Last Year's Losers, This Year's Winners


The strongest high yield performers so far this year all posted impressive losses in the same time period last year, according to statistics from Lipper Inc. The 1999 gains came simply from holding on to those same bonds that lost in 1998.

And the rest of this year may not be so great either, some investors acknowledged.

According to one portfolio manager, recovery from last fall's debacle began as early as the fourth quarter of 1998.

"Losses weren't losses at all. When you have something at 100 and the market goes down to 80, and you don't sell and hold on to everything, and then the market goes back up to 110, then you turn a profit," said one mutual fund manager.

Dreyfus Corp.'s Dreyfus High Yield Fund, managed by Roger King, has been this year's strongest performer, with 17.11% gains. During the same period last year, the fund was down 8.01%.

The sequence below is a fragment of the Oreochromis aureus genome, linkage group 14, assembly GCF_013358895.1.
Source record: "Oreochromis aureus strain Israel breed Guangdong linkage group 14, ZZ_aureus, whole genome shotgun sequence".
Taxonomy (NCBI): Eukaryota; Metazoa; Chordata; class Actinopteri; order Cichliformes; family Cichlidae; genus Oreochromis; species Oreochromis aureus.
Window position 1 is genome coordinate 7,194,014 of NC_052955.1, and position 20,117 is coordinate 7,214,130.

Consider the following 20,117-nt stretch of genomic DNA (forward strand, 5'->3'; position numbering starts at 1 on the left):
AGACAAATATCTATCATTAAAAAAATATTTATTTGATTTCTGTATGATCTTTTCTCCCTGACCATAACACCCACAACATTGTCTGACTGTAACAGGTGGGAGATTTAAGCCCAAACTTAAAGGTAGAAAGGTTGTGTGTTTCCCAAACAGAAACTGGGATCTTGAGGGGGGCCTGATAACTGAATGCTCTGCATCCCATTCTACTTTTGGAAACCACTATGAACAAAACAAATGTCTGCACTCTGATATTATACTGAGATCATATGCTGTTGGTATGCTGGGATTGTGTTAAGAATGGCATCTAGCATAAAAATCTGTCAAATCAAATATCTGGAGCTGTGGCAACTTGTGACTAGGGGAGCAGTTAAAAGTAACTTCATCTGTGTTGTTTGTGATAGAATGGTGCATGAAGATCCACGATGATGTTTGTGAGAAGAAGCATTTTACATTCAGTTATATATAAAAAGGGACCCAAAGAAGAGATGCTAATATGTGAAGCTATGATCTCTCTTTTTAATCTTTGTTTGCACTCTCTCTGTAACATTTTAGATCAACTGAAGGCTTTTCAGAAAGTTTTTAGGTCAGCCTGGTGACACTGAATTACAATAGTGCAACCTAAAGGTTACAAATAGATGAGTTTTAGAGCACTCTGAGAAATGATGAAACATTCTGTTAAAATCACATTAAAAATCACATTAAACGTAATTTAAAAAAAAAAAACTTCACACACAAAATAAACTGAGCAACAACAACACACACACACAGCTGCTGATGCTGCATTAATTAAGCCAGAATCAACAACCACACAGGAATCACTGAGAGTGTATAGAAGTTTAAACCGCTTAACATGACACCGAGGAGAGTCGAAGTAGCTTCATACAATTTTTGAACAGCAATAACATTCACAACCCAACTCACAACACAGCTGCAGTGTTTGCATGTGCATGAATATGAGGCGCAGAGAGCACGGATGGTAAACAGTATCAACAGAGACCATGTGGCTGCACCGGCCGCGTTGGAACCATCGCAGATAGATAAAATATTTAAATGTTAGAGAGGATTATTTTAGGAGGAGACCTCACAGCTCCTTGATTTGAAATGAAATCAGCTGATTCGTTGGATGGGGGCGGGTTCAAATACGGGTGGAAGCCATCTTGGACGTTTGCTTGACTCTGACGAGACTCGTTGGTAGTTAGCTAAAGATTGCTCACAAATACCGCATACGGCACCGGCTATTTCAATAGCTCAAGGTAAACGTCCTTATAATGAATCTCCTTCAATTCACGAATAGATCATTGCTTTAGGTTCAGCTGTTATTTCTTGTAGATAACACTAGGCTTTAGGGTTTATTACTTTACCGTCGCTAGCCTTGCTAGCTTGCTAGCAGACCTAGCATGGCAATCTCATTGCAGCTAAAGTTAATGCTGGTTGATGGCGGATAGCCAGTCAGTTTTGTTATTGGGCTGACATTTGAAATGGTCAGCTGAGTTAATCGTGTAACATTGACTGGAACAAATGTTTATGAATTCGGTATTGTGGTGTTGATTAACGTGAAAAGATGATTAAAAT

"We did poorly last fall. Since we fell so far down last year, we had a bigger bounce back than most," said King.

King does not attribute this year's success to new investment strategies or a stronger market. Instead, he says, the Dreyfus High Yield Fund was heavily overweighted in the volatile telecom industry, and reaped gains in that sector. Also, the fund was able to profit off strong performances from warrants, investing in such names as Rhythms NetConnections and EchoStar.

However, some managers wonder whether fixed income funds can continue their strong performance through the remainder of the year. New issues continue to drop off the fall calendar and capital outflows have not yet ceased.

"I don't see the fund going anywhere in the next few months, right along with the market," said King.

Rounding out the top five mutual funds were Loomis Sayles High Yield, with a return of 12.81%; Fidelity Capital, 11.06%; Loomis Sayles Fixed Income, 9.15%; and John Hancock A Fund, 8.88% (see complete chart of top 50 funds on opposite page).